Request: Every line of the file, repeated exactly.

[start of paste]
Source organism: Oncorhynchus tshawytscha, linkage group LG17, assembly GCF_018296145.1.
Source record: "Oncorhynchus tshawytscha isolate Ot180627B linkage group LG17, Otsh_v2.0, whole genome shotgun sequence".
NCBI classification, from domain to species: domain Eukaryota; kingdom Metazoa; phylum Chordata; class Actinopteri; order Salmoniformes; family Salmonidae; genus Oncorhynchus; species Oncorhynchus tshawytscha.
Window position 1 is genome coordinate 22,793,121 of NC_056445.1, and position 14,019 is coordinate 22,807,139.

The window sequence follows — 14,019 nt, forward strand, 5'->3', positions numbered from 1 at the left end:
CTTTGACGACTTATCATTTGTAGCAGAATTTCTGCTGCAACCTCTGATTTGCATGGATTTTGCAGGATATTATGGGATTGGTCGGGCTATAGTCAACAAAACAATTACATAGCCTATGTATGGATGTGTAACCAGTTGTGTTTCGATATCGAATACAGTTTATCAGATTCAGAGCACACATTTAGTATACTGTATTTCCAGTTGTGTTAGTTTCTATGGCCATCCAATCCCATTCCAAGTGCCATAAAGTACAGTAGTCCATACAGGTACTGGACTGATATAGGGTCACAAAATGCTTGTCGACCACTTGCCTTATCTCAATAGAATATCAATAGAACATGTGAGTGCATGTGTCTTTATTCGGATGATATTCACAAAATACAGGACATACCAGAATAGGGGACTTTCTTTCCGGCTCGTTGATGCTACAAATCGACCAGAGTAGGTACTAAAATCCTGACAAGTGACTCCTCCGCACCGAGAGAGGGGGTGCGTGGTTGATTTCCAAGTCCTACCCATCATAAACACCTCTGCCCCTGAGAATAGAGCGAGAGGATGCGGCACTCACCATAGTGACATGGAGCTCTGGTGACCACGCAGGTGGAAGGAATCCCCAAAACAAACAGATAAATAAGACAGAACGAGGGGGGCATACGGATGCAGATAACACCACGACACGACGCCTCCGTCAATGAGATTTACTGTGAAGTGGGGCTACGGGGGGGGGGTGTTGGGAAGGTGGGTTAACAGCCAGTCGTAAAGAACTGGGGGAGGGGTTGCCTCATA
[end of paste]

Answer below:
Source organism: Oncorhynchus tshawytscha, linkage group LG17, assembly GCF_018296145.1.
Source record: "Oncorhynchus tshawytscha isolate Ot180627B linkage group LG17, Otsh_v2.0, whole genome shotgun sequence".
NCBI classification, from domain to species: domain Eukaryota; kingdom Metazoa; phylum Chordata; class Actinopteri; order Salmoniformes; family Salmonidae; genus Oncorhynchus; species Oncorhynchus tshawytscha.
Window position 1 is genome coordinate 22,793,121 of NC_056445.1, and position 14,019 is coordinate 22,807,139.

The window sequence follows — 14,019 nt, forward strand, 5'->3', positions numbered from 1 at the left end:
CTTTGACGACTTATCATTTGTAGCAGAATTTCTGCTGCAACCTCTGATTTGCATGGATTTTGCAGGATATTATGGGATTGGTCGGGCTATAGTCAACAAAACAATTACATAGCCTATGTATGGATGTGTAACCAGTTGTGTTTCGATATCGAATACAGTTTATCAGATTCAGAGCACACATTTAGTATACTGTATTTCCAGTTGTGTTAGTTTCTATGGCCATCCAATCCCATTCCAAGTGCCATAAAGTACAGTAGTCCATACAGGTACTGGACTGATATAGGGTCACAAAATGCTTGTCGACCACTTGCCTTATCTCAATAGAATATCAATAGAACATGTGAGTGCATGTGTCTTTATTCGGATGATATTCACAAAATACAGGACATACCAGAATAGGGGACTTTCTTTCCGGCTCGTTGATGCTACAAATCGACCAGAGTAGGTACTAAAATCCTGACAAGTGACTCCTCCGCACCGAGAGAGGGGGTGCGTGGTTGATTTCCAAGTCCTACCCATCATAAACACCTCTGCCCCTGAGAATAGAGCGAGAGGATGCGGCACTCACCATAGTGACATGGAGCTCTGGTGACCACGCAGGTGGAAGGAATCCCCAAAACAAACAGATAAATAAGACAGAACGAGGGGGGCATACGGATGCAGATAACACCACGACACGACGCCTCCGTCAATGAGATTTACTGTGAAGTGGGGCTACGGGGGGGGGGTGTTGGGAAGGTGGGTTAACAGCCAGTCGTAAAGAACTGGGGGAGGGGTTGCCTCATA